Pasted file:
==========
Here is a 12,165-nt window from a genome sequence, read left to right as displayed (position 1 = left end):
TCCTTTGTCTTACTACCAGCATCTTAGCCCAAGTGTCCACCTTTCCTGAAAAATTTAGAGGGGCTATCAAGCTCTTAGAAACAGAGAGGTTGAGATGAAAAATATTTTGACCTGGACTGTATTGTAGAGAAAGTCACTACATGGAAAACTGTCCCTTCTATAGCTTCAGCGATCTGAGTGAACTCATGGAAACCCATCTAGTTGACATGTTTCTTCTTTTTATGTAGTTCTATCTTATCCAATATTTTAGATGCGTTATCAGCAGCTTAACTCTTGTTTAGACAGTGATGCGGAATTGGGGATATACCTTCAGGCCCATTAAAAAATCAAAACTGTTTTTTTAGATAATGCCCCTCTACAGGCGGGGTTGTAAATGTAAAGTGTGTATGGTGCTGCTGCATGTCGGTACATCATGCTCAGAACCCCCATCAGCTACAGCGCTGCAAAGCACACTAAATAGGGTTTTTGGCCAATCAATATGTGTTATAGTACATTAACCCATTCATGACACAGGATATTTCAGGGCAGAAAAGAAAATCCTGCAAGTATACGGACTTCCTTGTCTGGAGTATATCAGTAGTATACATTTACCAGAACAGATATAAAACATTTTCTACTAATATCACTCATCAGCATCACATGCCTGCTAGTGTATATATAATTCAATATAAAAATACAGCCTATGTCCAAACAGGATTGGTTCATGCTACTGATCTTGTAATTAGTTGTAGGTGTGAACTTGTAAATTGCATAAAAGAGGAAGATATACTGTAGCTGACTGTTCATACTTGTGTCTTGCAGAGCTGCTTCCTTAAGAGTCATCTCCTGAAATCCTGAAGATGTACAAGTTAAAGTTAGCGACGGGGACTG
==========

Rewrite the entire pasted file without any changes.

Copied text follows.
Here is a 12,165-nt window from a genome sequence, read left to right as displayed (position 1 = left end):
TCCTTTGTCTTACTACCAGCATCTTAGCCCAAGTGTCCACCTTTCCTGAAAAATTTAGAGGGGCTATCAAGCTCTTAGAAACAGAGAGGTTGAGATGAAAAATATTTTGACCTGGACTGTATTGTAGAGAAAGTCACTACATGGAAAACTGTCCCTTCTATAGCTTCAGCGATCTGAGTGAACTCATGGAAACCCATCTAGTTGACATGTTTCTTCTTTTTATGTAGTTCTATCTTATCCAATATTTTAGATGCGTTATCAGCAGCTTAACTCTTGTTTAGACAGTGATGCGGAATTGGGGATATACCTTCAGGCCCATTAAAAAATCAAAACTGTTTTTTTAGATAATGCCCCTCTACAGGCGGGGTTGTAAATGTAAAGTGTGTATGGTGCTGCTGCATGTCGGTACATCATGCTCAGAACCCCCATCAGCTACAGCGCTGCAAAGCACACTAAATAGGGTTTTTGGCCAATCAATATGTGTTATAGTACATTAACCCATTCATGACACAGGATATTTCAGGGCAGAAAAGAAAATCCTGCAAGTATACGGACTTCCTTGTCTGGAGTATATCAGTAGTATACATTTACCAGAACAGATATAAAACATTTTCTACTAATATCACTCATCAGCATCACATGCCTGCTAGTGTATATATAATTCAATATAAAAATACAGCCTATGTCCAAACAGGATTGGTTCATGCTACTGATCTTGTAATTAGTTGTAGGTGTGAACTTGTAAATTGCATAAAAGAGGAAGATATACTGTAGCTGACTGTTCATACTTGTGTCTTGCAGAGCTGCTTCCTTAAGAGTCATCTCCTGAAATCCTGAAGATGTACAAGTTAAAGTTAGCGACGGGGACTG